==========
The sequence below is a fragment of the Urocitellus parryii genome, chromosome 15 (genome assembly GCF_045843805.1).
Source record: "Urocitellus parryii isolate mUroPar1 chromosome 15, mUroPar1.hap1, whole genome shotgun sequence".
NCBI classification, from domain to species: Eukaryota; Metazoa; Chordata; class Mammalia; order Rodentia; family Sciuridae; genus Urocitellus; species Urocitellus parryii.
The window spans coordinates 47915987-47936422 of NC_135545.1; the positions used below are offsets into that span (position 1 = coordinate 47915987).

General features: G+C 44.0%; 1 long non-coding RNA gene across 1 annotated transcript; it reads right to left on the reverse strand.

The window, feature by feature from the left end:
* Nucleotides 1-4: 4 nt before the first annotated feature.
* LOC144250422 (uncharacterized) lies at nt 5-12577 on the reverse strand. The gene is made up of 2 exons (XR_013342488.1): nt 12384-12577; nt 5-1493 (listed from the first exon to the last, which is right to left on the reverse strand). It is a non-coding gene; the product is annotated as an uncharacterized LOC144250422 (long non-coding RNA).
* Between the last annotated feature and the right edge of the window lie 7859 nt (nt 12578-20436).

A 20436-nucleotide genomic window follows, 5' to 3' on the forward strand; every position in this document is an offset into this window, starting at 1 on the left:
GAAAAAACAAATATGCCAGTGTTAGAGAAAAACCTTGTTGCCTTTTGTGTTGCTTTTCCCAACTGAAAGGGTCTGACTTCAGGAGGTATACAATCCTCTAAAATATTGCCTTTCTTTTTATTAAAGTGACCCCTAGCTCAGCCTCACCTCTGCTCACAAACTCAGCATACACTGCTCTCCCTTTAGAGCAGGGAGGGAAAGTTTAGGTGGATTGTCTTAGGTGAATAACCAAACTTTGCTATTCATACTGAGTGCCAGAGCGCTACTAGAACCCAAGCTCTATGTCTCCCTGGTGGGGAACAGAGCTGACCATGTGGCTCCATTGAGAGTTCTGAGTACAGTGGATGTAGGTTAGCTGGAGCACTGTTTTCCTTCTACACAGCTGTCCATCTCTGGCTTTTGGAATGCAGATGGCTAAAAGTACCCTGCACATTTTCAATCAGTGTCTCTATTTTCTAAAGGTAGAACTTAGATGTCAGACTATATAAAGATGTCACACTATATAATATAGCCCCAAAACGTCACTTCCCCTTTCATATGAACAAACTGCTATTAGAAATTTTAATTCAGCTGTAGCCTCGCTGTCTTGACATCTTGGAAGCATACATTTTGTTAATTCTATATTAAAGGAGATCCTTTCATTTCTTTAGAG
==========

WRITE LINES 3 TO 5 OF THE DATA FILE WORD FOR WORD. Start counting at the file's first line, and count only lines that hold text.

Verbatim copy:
NCBI classification, from domain to species: Eukaryota; Metazoa; Chordata; class Mammalia; order Rodentia; family Sciuridae; genus Urocitellus; species Urocitellus parryii.
The window spans coordinates 47915987-47936422 of NC_135545.1; the positions used below are offsets into that span (position 1 = coordinate 47915987).

General features: G+C 44.0%; 1 long non-coding RNA gene across 1 annotated transcript; it reads right to left on the reverse strand.